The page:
, the muscle's ability to generate force is most strongly limited by nerve’s ability to sustain a high-frequency signal. After a period of maximum contraction, the nerve’s signal reduces in frequency and the force generated by the contraction diminishes. There is no sensation of pain or discomfort, the muscle appears to simply ‘stop listening’ and gradually cease to move, often going backwards. As there is insufficient stress on the muscles and tendons, there will often be no delayed onset muscle soreness
Delayed onset muscle soreness
Delayed onset muscle soreness , also called muscle fever, is the pain and stiffness felt in muscles several hours to days after unaccustomed or strenuous exercise. The soreness is felt most strongly 24 to 72 hours after the exercise. It is caused by eccentric exercise...

 following the workout. Part of the process of strength training is increasing the nerve's ability to generate sustained, high frequency signals that allow a muscle to contract with their greatest force. It is this neural training that causes several weeks worth of rapid gains in strength, which level off once the nerve is generating maximum contractions and the muscle reaches its physiological limit. Past this point, training effects increase muscular strength through myofibrilar or sarcoplasmic hypertrophy and metabolic fatigue becomes the factor limiting contractile force.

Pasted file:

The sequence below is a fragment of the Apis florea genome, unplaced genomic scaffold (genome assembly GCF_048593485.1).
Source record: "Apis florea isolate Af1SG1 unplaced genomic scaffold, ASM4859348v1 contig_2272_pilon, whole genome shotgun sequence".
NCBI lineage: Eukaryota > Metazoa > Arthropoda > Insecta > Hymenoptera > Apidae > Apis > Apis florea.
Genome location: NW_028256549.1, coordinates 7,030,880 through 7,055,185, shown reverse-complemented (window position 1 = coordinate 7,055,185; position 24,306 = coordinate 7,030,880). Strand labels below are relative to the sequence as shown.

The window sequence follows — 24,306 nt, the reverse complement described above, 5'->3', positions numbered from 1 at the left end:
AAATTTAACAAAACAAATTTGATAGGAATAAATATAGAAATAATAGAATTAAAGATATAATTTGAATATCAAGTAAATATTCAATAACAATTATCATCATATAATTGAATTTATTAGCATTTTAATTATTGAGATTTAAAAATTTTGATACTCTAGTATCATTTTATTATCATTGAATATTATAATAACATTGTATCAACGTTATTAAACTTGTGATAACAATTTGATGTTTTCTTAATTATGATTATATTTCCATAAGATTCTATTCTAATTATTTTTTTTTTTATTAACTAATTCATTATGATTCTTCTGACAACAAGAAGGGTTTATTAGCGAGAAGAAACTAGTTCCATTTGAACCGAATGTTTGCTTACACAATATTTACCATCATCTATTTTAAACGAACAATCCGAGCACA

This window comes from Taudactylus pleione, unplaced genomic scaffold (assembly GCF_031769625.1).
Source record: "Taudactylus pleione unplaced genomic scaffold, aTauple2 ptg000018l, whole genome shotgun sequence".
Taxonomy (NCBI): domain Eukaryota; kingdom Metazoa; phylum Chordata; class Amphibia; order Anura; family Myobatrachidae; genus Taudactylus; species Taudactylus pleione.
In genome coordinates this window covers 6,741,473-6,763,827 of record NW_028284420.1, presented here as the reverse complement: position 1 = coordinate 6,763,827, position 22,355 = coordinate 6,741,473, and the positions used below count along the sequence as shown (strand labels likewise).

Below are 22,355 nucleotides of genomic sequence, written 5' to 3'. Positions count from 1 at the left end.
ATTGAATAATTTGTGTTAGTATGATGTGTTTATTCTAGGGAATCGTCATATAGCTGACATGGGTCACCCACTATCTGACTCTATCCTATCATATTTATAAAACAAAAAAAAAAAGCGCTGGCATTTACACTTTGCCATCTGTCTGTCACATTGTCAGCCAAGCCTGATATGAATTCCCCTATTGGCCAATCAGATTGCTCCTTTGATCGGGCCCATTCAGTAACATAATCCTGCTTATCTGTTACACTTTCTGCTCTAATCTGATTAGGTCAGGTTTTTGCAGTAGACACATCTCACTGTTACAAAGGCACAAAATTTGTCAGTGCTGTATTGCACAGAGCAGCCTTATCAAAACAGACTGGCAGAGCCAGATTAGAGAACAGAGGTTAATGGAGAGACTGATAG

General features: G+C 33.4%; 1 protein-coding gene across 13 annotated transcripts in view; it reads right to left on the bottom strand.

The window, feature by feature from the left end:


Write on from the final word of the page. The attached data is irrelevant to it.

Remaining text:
Peripheral

Peripheral muscle fatigue during physical work is considered an inability for the body to supply sufficient energy or other metabolites to the contracting muscles to meet the increased energy demand. This is the most common case of physical fatigue—affecting a national average of 72% of adults in the work force in 2002. This causes contractile dysfunction that is manifested in the eventual reduction or lack of ability of a single muscle or local group of muscles to do work. The insufficiency of energy, i.e. sub-optimal aerobic metabolism
Cellular respiration
Cellular respiration is the set of the metabolic reactions and processes that take place in the cells of organisms to convert biochemical energy from nutrients into adenosine triphosphate , and then release waste products. The reactions involved in respiration are catabolic reactions that involve...

, generally results in the accumulation of lactic acid
Lactic acid
Lactic acid, also known as milk acid, is a chemical compound that plays a role in various biochemical processes and was first isolated in 1780 by the Swedish chemist Carl Wilhelm Scheele. Lactic acid is a carboxylic acid with the chemical formula C3H6O3...

 and other acid
Acid
An acid is a substance which reacts with a base. Commonly, acids can be identified as tasting sour, reacting with metals such as calcium, and bases like sodium carbonate. Aqueous acids have a pH of less than 7, where an acid of lower pH is typically stronger, and turn blue litmus paper red...